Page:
Title: Mixed, A Colorful Story
Written and Illustrated by: Arree Chung
Publisher: Henry Holt and Company, September 2018
Themes: colors, mixing colors, diversity, acceptance, variety, mixed race
In the beginning there were three colors.
All special in their own ways, all living in harmony–until one day, a Red says “Reds are the best!” and starts a color kerfuffle. When the colors decide to separate, is there anything that can change their minds?
A Yellow, a Blue, and a never-before-seen color might just save the day in this inspiring book about color, tolerance, and embracing differences. (Publisher)
Why I like this book:
I love this because despite knowing from the outset where this book is going Arree manages to surprise me with both the text and the illustrations of how so much better a community is when we embrace everyone. The outcome of segregation and discrimination (based on color) is vividly portrayed in its black and white town with expressive characters in a way that can be easily understood by the very young. This is all about celebration not tolerance or acceptance. It is about how vibrant and interesting our lives are when we have embrace rich variety in our communities. The permeation of WOW is infinite as each new individual bring something unique to the sandpit.
The two brave rebellious protagonists are kids, which I love. And the colors are not generic but communities and individuals have well developed characteristics. It is a beautiful and happy book about acceptance and individuality. One that should be a part of every preschool and elementary school library.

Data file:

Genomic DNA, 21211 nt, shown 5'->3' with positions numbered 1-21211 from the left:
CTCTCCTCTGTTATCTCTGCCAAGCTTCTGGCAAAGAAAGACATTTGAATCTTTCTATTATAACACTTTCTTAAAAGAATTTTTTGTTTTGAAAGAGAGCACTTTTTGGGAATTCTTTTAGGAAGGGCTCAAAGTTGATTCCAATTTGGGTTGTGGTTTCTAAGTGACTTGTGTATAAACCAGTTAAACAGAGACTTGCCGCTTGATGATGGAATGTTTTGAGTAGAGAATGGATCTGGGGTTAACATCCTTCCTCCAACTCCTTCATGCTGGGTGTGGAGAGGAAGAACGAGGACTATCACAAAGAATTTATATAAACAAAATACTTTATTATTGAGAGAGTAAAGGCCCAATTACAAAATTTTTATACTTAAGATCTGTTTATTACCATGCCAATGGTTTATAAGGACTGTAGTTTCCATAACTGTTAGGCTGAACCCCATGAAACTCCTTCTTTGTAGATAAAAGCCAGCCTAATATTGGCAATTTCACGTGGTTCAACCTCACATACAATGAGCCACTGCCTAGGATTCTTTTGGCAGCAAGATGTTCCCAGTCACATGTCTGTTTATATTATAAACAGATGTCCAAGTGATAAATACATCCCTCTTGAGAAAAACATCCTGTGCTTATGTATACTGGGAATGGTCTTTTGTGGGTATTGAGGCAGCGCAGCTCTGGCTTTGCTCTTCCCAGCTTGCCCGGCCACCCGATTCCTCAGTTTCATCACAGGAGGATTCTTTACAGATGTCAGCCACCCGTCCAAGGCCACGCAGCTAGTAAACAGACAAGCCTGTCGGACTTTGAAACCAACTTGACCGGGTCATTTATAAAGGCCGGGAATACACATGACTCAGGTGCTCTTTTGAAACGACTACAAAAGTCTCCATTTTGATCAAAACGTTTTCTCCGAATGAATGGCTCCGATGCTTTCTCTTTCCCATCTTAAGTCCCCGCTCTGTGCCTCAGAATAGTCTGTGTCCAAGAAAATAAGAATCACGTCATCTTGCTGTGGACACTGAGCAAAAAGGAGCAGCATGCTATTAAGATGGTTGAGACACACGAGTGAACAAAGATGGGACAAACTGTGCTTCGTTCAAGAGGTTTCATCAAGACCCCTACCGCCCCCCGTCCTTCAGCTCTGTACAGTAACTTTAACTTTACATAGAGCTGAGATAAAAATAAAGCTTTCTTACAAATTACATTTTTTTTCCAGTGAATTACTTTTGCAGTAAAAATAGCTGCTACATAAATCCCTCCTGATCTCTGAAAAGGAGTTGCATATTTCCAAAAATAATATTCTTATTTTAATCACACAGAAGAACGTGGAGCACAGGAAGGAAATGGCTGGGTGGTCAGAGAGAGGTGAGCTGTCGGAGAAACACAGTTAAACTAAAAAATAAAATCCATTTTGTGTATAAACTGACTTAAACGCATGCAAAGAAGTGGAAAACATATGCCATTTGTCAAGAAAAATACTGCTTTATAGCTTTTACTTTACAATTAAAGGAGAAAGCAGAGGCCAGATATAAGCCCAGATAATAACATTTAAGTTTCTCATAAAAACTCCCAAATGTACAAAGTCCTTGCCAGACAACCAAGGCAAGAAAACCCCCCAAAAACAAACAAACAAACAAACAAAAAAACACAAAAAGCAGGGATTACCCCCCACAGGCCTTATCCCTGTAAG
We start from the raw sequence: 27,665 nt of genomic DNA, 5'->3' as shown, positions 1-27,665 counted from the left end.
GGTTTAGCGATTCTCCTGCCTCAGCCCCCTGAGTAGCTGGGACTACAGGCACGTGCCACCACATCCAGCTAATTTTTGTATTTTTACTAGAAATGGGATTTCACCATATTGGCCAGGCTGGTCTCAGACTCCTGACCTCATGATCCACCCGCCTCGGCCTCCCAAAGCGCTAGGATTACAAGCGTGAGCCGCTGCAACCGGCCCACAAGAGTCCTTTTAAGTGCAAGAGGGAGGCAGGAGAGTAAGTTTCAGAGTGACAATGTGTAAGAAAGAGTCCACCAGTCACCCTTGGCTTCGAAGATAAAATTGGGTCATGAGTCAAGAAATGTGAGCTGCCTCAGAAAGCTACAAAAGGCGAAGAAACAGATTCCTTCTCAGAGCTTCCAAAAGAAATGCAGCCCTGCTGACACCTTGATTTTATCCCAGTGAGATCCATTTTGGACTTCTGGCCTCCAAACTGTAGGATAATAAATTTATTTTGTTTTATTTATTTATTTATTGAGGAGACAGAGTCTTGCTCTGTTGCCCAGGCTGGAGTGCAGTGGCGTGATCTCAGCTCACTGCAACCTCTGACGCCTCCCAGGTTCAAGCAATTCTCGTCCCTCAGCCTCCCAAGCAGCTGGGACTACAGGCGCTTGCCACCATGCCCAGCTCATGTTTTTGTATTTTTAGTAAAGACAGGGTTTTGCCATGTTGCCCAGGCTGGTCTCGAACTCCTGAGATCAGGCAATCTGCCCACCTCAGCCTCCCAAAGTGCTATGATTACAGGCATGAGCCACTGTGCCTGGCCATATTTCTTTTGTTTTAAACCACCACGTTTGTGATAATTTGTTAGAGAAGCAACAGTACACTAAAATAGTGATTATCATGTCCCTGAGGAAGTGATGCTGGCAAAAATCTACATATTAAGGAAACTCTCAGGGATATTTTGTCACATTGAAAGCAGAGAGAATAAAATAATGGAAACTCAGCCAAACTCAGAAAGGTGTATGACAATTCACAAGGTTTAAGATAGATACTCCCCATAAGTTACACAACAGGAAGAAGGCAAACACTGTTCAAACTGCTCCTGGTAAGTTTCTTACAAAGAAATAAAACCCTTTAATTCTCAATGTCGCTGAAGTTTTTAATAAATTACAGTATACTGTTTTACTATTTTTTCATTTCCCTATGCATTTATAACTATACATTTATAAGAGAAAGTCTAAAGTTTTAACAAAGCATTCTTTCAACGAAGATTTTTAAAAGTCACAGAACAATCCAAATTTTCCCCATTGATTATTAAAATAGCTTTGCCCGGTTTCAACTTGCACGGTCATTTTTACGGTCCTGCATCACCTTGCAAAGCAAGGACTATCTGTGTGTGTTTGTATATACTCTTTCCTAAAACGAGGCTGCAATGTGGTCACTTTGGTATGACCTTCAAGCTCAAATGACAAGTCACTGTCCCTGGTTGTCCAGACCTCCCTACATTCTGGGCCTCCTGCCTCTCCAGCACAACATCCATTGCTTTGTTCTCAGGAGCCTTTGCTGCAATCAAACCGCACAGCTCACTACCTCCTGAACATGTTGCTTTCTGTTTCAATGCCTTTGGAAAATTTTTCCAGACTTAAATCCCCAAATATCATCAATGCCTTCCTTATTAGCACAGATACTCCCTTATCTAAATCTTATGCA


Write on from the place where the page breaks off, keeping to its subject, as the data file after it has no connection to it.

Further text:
This book reminds me so much of Leo Lionni’s classic book from 1959, Little Blue and Little Yellow.
Obviously it is a concept book that can be used to teaching mixing colors, but that cannot be divorced from its wonderful heart about diversity.
On Arree’s website there is an activity guide he will send to anyone who requests it.
Don’t miss the interview I did with Arree Chung a couple of years ago.
Each week a group of bloggers reviews picture books we feel would make great educational reads. To help teachers, caregivers and parents, we have included resources and/or activities with each of our reviews. A complete list of the thousands of books we have reviewed can be found sorted alphabetically and by topics, here on Susanna Leonard Hill’s website.